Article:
This is a legacy post dated 7/3/2018.
We all know the sadness of events that result in flying the flag at half staff. But have you ever wondered how the decision to fly the flag at half staff is made?
Fun fact: flags are said to be half-mast if flown from ships and half-staff if on land.
Note: For more information and current flag lowering orders, click <here>
Note: To receive notifications when Wisconsin half-staff orders are issued <Click here>
In the US, the President can order the flag be flown at half-staff upon the death of principal figures of the United States government (and others) to respect their memory as follows:
- For thirty days after the death of a current or former president or president-elect.
- For ten days after the death of a current vice president, current or retired chief justice, or current Speaker of the House of Representatives.
- From the day of death until interment of an Associate Justice of the Supreme Court, a secretary of an executive or military department, a former vice president, the President Pro Tempore of the Senate, or the governor of a state, territory, or possession.
- On the day of death and the following day for a Member of Congress.
- On Memorial Day until noon.
- Every September 11 in remembrance of the September 11 attacks.
- Upon presidential proclamation, usually after the death of other notable figures or tragic events.
When ordered, all government buildings, offices, public schools, and military bases are to fly their flags at half-staff. Because the flags of states, cities, and localities are never to be placed above the flag of the United States all other flags also fly at half-staff when the U.S. flag has been ordered to fly at half-staff.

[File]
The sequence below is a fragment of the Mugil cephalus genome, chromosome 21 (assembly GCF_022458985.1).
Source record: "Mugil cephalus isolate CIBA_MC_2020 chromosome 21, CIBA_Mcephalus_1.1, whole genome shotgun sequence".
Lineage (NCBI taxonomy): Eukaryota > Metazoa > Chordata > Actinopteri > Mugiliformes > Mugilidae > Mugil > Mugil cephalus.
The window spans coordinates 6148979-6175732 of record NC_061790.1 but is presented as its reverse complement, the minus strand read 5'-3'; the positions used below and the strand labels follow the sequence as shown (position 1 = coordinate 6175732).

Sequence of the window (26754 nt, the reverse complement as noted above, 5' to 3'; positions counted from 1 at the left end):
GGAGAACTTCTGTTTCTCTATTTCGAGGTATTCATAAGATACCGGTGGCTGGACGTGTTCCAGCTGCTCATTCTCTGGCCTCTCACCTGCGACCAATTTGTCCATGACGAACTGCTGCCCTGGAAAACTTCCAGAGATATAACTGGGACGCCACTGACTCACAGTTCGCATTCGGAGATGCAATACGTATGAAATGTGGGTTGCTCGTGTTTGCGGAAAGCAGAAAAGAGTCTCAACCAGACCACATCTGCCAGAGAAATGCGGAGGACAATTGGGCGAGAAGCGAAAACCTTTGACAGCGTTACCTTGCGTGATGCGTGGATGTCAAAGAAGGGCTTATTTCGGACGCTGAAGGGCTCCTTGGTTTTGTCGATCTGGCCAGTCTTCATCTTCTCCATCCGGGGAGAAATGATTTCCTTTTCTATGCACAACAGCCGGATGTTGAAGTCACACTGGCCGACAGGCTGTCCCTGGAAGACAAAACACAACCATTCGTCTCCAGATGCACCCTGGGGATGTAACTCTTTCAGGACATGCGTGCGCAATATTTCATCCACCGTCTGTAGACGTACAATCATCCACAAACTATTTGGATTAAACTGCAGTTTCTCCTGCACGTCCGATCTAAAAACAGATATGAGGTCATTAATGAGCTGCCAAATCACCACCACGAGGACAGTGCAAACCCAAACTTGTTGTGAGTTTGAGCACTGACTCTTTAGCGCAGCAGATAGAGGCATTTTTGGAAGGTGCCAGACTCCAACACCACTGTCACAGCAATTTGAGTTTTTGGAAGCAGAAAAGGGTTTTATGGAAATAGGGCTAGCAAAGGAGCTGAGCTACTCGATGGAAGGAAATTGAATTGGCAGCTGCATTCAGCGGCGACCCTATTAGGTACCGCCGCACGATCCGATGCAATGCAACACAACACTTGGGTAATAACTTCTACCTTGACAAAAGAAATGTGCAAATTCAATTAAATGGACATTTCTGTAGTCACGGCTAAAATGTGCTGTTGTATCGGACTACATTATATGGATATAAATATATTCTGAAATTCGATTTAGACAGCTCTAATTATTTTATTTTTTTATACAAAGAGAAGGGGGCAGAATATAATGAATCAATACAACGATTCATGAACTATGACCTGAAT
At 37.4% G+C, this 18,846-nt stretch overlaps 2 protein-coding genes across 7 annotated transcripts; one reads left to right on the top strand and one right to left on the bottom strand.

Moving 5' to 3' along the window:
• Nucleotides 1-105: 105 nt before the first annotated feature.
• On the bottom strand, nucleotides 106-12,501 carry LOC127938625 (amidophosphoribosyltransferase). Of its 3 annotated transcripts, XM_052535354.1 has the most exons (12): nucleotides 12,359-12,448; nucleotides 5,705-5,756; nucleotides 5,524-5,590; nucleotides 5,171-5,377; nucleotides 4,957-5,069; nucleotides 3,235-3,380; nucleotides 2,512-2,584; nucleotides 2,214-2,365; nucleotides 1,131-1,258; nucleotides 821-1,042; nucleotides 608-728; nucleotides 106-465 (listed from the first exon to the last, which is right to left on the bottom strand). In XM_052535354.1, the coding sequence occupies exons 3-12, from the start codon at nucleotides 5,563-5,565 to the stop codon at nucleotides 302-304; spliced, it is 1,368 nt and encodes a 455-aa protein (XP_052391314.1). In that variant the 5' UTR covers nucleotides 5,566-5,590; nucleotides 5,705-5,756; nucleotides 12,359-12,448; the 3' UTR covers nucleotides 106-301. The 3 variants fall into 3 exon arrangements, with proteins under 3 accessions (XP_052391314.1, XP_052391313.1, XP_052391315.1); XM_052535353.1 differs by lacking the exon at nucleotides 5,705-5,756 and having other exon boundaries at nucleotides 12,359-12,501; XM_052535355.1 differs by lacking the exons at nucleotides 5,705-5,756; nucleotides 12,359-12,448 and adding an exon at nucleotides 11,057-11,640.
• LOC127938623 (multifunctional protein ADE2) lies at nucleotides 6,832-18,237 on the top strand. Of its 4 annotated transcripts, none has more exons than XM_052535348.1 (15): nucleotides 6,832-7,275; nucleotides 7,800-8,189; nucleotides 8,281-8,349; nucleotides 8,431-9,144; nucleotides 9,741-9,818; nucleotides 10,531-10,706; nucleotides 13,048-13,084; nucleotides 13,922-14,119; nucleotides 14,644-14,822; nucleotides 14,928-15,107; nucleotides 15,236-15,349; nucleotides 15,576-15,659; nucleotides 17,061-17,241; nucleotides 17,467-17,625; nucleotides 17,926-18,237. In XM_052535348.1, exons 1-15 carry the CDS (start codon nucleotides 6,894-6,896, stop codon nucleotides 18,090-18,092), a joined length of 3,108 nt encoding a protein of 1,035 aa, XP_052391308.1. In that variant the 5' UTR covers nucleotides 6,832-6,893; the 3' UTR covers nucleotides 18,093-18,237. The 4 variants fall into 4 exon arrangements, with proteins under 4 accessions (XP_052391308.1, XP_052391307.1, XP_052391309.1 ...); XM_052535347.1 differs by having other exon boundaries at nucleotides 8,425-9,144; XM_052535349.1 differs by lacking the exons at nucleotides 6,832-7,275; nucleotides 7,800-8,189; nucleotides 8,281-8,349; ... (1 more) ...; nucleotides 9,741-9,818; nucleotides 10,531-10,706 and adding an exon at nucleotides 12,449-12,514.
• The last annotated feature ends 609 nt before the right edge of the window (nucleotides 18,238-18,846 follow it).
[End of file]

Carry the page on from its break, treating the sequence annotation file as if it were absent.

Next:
Governors of U.S. states and territories are authorized by federal law to order all U.S. and state flags in their jurisdiction flown at half-staff as a mark of respect for a former or current state official who has died, or for a member of the armed forces who has died in active duty.
The governor may proclaim that the flag be flown at half-staff upon the death of a present or former state government official or a member of the armed forces. When the order concerns a military death, flags at federal facilities within the state “shall be flown at half staff consistent with that proclamation.
Municipal and county governments, public and private schools, private businesses and individuals should also lower their flags to half-staff by order of the governor, but that is a guideline, not a matter of law for private individuals and organizations.
The governor’s authority to issue the order is more restricted than the president’s, and does not include discretion to issue the order for state residents who do not meet the criteria stated. Since a governor’s executive order affects only his or her state, not the entire country, these orders are distinguished from presidential proclamations.